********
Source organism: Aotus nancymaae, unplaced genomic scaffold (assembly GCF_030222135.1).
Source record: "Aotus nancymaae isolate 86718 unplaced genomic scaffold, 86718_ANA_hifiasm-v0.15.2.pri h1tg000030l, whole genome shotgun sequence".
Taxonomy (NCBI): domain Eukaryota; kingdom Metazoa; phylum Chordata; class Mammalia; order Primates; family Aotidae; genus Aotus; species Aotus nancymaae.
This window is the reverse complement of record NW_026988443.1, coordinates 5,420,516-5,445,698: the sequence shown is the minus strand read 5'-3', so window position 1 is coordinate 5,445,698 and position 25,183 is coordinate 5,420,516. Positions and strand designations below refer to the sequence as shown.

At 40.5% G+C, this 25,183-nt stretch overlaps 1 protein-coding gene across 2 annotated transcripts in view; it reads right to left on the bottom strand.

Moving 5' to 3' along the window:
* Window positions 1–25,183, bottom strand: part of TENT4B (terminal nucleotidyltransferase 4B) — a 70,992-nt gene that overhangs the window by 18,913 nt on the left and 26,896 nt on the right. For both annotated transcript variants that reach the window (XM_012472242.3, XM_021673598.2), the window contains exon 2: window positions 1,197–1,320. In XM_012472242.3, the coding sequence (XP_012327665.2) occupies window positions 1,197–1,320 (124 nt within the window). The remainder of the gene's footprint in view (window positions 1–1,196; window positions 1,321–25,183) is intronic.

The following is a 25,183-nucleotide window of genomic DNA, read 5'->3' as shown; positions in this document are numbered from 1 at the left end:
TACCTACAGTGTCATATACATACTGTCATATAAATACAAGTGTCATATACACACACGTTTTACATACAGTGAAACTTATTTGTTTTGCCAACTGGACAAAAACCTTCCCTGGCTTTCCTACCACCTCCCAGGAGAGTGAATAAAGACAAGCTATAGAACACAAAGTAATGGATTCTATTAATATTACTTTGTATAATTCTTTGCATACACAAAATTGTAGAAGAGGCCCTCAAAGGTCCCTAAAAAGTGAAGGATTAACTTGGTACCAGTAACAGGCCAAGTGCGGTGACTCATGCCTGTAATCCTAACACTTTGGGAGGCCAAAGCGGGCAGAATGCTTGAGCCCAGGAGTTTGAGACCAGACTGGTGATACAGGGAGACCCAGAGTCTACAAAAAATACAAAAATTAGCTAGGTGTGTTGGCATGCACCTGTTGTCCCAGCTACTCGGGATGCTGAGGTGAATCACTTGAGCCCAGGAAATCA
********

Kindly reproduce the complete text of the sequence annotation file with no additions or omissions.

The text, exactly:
Source organism: Aotus nancymaae, unplaced genomic scaffold (assembly GCF_030222135.1).
Source record: "Aotus nancymaae isolate 86718 unplaced genomic scaffold, 86718_ANA_hifiasm-v0.15.2.pri h1tg000030l, whole genome shotgun sequence".
Taxonomy (NCBI): domain Eukaryota; kingdom Metazoa; phylum Chordata; class Mammalia; order Primates; family Aotidae; genus Aotus; species Aotus nancymaae.
This window is the reverse complement of record NW_026988443.1, coordinates 5,420,516-5,445,698: the sequence shown is the minus strand read 5'-3', so window position 1 is coordinate 5,445,698 and position 25,183 is coordinate 5,420,516. Positions and strand designations below refer to the sequence as shown.

At 40.5% G+C, this 25,183-nt stretch overlaps 1 protein-coding gene across 2 annotated transcripts in view; it reads right to left on the bottom strand.

Moving 5' to 3' along the window:
* Window positions 1–25,183, bottom strand: part of TENT4B (terminal nucleotidyltransferase 4B) — a 70,992-nt gene that overhangs the window by 18,913 nt on the left and 26,896 nt on the right. For both annotated transcript variants that reach the window (XM_012472242.3, XM_021673598.2), the window contains exon 2: window positions 1,197–1,320. In XM_012472242.3, the coding sequence (XP_012327665.2) occupies window positions 1,197–1,320 (124 nt within the window). The remainder of the gene's footprint in view (window positions 1–1,196; window positions 1,321–25,183) is intronic.

The following is a 25,183-nucleotide window of genomic DNA, read 5'->3' as shown; positions in this document are numbered from 1 at the left end:
TACCTACAGTGTCATATACATACTGTCATATAAATACAAGTGTCATATACACACACGTTTTACATACAGTGAAACTTATTTGTTTTGCCAACTGGACAAAAACCTTCCCTGGCTTTCCTACCACCTCCCAGGAGAGTGAATAAAGACAAGCTATAGAACACAAAGTAATGGATTCTATTAATATTACTTTGTATAATTCTTTGCATACACAAAATTGTAGAAGAGGCCCTCAAAGGTCCCTAAAAAGTGAAGGATTAACTTGGTACCAGTAACAGGCCAAGTGCGGTGACTCATGCCTGTAATCCTAACACTTTGGGAGGCCAAAGCGGGCAGAATGCTTGAGCCCAGGAGTTTGAGACCAGACTGGTGATACAGGGAGACCCAGAGTCTACAAAAAATACAAAAATTAGCTAGGTGTGTTGGCATGCACCTGTTGTCCCAGCTACTCGGGATGCTGAGGTGAATCACTTGAGCCCAGGAAATCA